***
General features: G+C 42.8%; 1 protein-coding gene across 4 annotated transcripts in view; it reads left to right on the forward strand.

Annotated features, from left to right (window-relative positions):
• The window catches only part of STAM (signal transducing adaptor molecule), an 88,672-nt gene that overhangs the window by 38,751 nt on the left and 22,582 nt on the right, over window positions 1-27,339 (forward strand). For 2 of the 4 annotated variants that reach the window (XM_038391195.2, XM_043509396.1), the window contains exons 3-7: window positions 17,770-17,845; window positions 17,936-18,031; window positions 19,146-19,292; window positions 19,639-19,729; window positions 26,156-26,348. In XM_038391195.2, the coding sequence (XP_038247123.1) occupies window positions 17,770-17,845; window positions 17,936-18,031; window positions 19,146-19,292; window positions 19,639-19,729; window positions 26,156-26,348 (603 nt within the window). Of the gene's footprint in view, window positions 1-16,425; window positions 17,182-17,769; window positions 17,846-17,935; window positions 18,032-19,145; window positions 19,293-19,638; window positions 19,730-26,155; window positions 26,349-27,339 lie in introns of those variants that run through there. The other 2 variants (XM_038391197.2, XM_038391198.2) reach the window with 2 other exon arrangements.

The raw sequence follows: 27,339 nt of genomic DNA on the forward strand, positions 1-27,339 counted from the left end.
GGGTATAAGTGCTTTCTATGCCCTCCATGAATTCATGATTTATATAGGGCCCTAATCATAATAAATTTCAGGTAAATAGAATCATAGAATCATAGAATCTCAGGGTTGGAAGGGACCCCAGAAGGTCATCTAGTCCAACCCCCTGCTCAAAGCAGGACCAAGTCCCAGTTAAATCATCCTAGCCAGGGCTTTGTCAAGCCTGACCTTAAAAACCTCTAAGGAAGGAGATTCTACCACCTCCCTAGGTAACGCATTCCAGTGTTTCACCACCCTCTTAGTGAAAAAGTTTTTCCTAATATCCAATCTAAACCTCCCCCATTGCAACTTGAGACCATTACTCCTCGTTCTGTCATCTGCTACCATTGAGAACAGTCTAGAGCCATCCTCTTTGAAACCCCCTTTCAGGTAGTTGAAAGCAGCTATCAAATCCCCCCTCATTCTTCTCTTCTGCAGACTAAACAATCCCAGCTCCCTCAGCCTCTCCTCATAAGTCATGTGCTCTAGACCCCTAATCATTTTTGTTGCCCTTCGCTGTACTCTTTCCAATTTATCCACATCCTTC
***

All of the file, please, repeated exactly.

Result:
General features: G+C 42.8%; 1 protein-coding gene across 4 annotated transcripts in view; it reads left to right on the forward strand.

Annotated features, from left to right (window-relative positions):
• The window catches only part of STAM (signal transducing adaptor molecule), an 88,672-nt gene that overhangs the window by 38,751 nt on the left and 22,582 nt on the right, over window positions 1-27,339 (forward strand). For 2 of the 4 annotated variants that reach the window (XM_038391195.2, XM_043509396.1), the window contains exons 3-7: window positions 17,770-17,845; window positions 17,936-18,031; window positions 19,146-19,292; window positions 19,639-19,729; window positions 26,156-26,348. In XM_038391195.2, the coding sequence (XP_038247123.1) occupies window positions 17,770-17,845; window positions 17,936-18,031; window positions 19,146-19,292; window positions 19,639-19,729; window positions 26,156-26,348 (603 nt within the window). Of the gene's footprint in view, window positions 1-16,425; window positions 17,182-17,769; window positions 17,846-17,935; window positions 18,032-19,145; window positions 19,293-19,638; window positions 19,730-26,155; window positions 26,349-27,339 lie in introns of those variants that run through there. The other 2 variants (XM_038391197.2, XM_038391198.2) reach the window with 2 other exon arrangements.

The raw sequence follows: 27,339 nt of genomic DNA on the forward strand, positions 1-27,339 counted from the left end.
GGGTATAAGTGCTTTCTATGCCCTCCATGAATTCATGATTTATATAGGGCCCTAATCATAATAAATTTCAGGTAAATAGAATCATAGAATCATAGAATCTCAGGGTTGGAAGGGACCCCAGAAGGTCATCTAGTCCAACCCCCTGCTCAAAGCAGGACCAAGTCCCAGTTAAATCATCCTAGCCAGGGCTTTGTCAAGCCTGACCTTAAAAACCTCTAAGGAAGGAGATTCTACCACCTCCCTAGGTAACGCATTCCAGTGTTTCACCACCCTCTTAGTGAAAAAGTTTTTCCTAATATCCAATCTAAACCTCCCCCATTGCAACTTGAGACCATTACTCCTCGTTCTGTCATCTGCTACCATTGAGAACAGTCTAGAGCCATCCTCTTTGAAACCCCCTTTCAGGTAGTTGAAAGCAGCTATCAAATCCCCCCTCATTCTTCTCTTCTGCAGACTAAACAATCCCAGCTCCCTCAGCCTCTCCTCATAAGTCATGTGCTCTAGACCCCTAATCATTTTTGTTGCCCTTCGCTGTACTCTTTCCAATTTATCCACATCCTTC